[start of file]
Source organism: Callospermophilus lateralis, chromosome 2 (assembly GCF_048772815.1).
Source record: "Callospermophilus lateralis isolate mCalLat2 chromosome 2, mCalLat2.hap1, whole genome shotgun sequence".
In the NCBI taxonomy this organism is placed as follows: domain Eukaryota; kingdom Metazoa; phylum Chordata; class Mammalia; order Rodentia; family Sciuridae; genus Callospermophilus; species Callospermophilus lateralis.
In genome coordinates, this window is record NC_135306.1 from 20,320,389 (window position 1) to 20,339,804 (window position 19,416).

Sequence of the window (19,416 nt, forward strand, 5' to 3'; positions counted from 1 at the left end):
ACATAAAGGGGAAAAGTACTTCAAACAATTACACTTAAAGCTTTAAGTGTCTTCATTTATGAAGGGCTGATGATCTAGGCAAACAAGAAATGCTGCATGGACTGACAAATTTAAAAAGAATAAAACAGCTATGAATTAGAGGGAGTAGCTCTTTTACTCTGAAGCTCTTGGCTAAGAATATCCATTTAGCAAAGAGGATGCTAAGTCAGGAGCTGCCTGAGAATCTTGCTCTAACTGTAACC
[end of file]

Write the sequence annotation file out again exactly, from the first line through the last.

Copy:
Source organism: Callospermophilus lateralis, chromosome 2 (assembly GCF_048772815.1).
Source record: "Callospermophilus lateralis isolate mCalLat2 chromosome 2, mCalLat2.hap1, whole genome shotgun sequence".
In the NCBI taxonomy this organism is placed as follows: domain Eukaryota; kingdom Metazoa; phylum Chordata; class Mammalia; order Rodentia; family Sciuridae; genus Callospermophilus; species Callospermophilus lateralis.
In genome coordinates, this window is record NC_135306.1 from 20,320,389 (window position 1) to 20,339,804 (window position 19,416).

Sequence of the window (19,416 nt, forward strand, 5' to 3'; positions counted from 1 at the left end):
ACATAAAGGGGAAAAGTACTTCAAACAATTACACTTAAAGCTTTAAGTGTCTTCATTTATGAAGGGCTGATGATCTAGGCAAACAAGAAATGCTGCATGGACTGACAAATTTAAAAAGAATAAAACAGCTATGAATTAGAGGGAGTAGCTCTTTTACTCTGAAGCTCTTGGCTAAGAATATCCATTTAGCAAAGAGGATGCTAAGTCAGGAGCTGCCTGAGAATCTTGCTCTAACTGTAACC